David Bourget (Western Ontario)
David Chalmers (ANU, NYU)
Rafael De Clercq
Ezio Di Nucci
Jonathan Jenkins Ichikawa
Jack Alan Reynolds
Learn more about PhilPapers
Oxford Journal of Legal Studies 31 (3):565-582 (2011)
In discussing the works of 16th-century theorists Francisco de Vitoria and Alberico Gentili, this article examines how two different conceptions of a global legal community affect the legal character of the international order and the obligatory force of international law. For Vitoria the legal bindingness of ius gentium necessarily presupposes an integrated character of the global commonwealth that leads him to as it were ascribe legal personality to the global community as a whole. But then its legal status and its consequences have to be clarified. For Gentili on the other hand, sovereign states in their plurality are the pinnacle of the legal order(s). His model of a globally valid ius gentium then oscillates between being analogous to private law, depending on individual acceptance by states and being natural law, appearing in a certain sense as a form rather of morality than of law.
|Keywords||International law Global legal community Legal history Legal philosophy Alberico Gentili Francisco de Vitoria|
|Categories||categorize this paper)|
Setup an account with your affiliations in order to access resources via your University's proxy server
Configure custom proxy (use this if your affiliation does not provide a proxy)
|Through your library|
References found in this work BETA
No references found.
Citations of this work BETA
No citations found.
Similar books and articles
Aulis Aarnio (1978). Legal Point of View: Six Essays on Legal Philosophy. Helsingin Yliopisto.
Jean D'Aspremont & Frédéric Dopagne, Two Constitutionalisms in Europe: Pursuing an Articulation of the European and International Legal Orders.
Robert P. George (ed.) (1996). The Autonomy of Law: Essays on Legal Positivism. Oxford University Press.
William L. Twining (2009). General Jurisprudence: Understanding Law From a Global Perspective. Cambridge University Press.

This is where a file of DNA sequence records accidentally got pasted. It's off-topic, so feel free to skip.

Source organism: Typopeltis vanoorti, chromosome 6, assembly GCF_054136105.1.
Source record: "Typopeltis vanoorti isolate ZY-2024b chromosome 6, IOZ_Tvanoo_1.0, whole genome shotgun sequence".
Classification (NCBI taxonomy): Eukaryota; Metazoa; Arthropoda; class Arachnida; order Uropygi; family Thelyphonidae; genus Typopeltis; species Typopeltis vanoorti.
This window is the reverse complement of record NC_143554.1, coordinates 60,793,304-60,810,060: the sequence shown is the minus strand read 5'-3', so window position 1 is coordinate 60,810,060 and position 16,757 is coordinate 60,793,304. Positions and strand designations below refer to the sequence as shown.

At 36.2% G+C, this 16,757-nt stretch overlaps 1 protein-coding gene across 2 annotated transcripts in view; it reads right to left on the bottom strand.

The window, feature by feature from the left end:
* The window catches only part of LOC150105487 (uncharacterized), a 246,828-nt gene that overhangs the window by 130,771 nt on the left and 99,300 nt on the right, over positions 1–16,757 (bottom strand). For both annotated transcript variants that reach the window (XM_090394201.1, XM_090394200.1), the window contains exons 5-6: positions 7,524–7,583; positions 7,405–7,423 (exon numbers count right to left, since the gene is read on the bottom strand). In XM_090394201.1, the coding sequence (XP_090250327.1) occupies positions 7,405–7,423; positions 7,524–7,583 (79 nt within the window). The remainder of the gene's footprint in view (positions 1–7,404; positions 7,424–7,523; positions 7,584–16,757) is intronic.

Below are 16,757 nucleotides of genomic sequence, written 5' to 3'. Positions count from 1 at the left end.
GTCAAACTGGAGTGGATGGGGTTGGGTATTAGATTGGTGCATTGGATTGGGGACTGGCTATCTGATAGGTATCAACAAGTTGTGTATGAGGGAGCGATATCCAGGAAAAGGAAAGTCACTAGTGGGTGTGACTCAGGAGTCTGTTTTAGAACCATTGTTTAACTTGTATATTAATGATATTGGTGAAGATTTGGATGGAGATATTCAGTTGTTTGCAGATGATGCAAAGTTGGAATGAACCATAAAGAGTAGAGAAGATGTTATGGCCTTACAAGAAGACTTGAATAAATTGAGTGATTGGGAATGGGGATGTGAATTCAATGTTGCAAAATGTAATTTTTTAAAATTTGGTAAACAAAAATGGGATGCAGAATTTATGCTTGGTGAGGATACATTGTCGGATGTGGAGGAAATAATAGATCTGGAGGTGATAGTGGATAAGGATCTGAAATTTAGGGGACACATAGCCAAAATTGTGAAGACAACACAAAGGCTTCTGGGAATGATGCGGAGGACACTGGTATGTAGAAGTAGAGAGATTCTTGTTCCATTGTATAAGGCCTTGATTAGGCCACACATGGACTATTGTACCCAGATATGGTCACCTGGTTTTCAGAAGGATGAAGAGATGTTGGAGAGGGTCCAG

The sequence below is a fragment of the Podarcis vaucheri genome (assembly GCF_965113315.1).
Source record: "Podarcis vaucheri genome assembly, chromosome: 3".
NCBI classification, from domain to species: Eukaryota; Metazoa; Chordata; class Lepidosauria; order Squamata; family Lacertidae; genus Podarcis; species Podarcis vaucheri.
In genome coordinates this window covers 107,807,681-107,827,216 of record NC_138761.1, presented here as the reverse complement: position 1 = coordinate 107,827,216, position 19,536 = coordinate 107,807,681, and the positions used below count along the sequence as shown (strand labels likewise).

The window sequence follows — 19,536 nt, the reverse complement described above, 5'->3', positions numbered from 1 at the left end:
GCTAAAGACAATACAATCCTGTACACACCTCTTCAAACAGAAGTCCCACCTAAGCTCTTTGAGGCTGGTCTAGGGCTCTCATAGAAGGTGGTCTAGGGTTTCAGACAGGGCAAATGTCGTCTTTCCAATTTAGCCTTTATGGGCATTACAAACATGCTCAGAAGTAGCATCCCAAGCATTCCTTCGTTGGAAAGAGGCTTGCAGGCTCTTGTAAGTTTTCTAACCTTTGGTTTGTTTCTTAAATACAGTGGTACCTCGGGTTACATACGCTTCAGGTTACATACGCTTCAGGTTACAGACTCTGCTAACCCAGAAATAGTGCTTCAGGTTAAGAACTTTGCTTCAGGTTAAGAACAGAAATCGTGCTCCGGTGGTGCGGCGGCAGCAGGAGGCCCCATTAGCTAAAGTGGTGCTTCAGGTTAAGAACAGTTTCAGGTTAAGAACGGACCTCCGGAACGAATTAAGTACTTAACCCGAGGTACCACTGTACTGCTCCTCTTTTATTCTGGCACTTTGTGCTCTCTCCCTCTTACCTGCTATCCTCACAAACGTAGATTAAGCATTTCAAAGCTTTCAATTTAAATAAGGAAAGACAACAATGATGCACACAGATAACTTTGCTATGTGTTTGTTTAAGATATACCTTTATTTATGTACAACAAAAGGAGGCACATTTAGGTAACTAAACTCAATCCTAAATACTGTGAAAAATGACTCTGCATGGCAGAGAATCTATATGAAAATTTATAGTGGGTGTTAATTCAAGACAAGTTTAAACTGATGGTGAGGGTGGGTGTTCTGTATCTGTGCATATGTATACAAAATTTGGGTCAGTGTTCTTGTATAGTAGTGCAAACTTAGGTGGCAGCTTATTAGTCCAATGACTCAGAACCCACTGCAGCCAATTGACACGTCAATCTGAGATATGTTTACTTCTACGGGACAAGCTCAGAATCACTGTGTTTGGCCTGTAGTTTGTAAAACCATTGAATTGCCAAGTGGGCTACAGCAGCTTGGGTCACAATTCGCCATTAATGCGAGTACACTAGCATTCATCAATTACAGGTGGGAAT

David T. Ritchie (2008). Mastering Legal Analysis and Communication. Carolina Academic Press.
James Boyle (ed.) (1992). Critical Legal Studies. New York University Press.
Pavlos Eleftheriadis (forthcoming). The Law of Laws. Transnational Legal Theory 1 (3).
Veronica Rodriguez-Blanco (2010). Objectivity in Law. Philosophy Compass 5 (3):240-249.
F. Atria (1999). Legal Reasoning and Legal Theory Revisited. Law and Philosophy 18 (5):537-577.
James R. Maxeiner, The Rules of Law in the Reform of Legal Education: Teaching the Legal Mind in Japanese Law Schools.
Elena Pribytkova (2009). Personality, Person, Subject in Russian Legal Philosophy at the Turn of the Twentieth Century. Studies in East European Thought 61 (2/3):209 - 220.
Neil MacCormick (2007). Institutions of Law: An Essay in Legal Theory. Oxford University Press.
Paul Schiff Berman (2012). Global Legal Pluralism: A Jurisprudence of Law Beyond Border. Cambridge University Press.
Theodore M. Benditt (1978). Law as Rule and Principle: Problems of Legal Philosophy. Stanford University Press.
Added to index2011-06-16
Total downloads30 ( #139,332 of 1,934,369 )
Recent downloads (6 months)1 ( #434,317 of 1,934,369 )
How can I increase my downloads?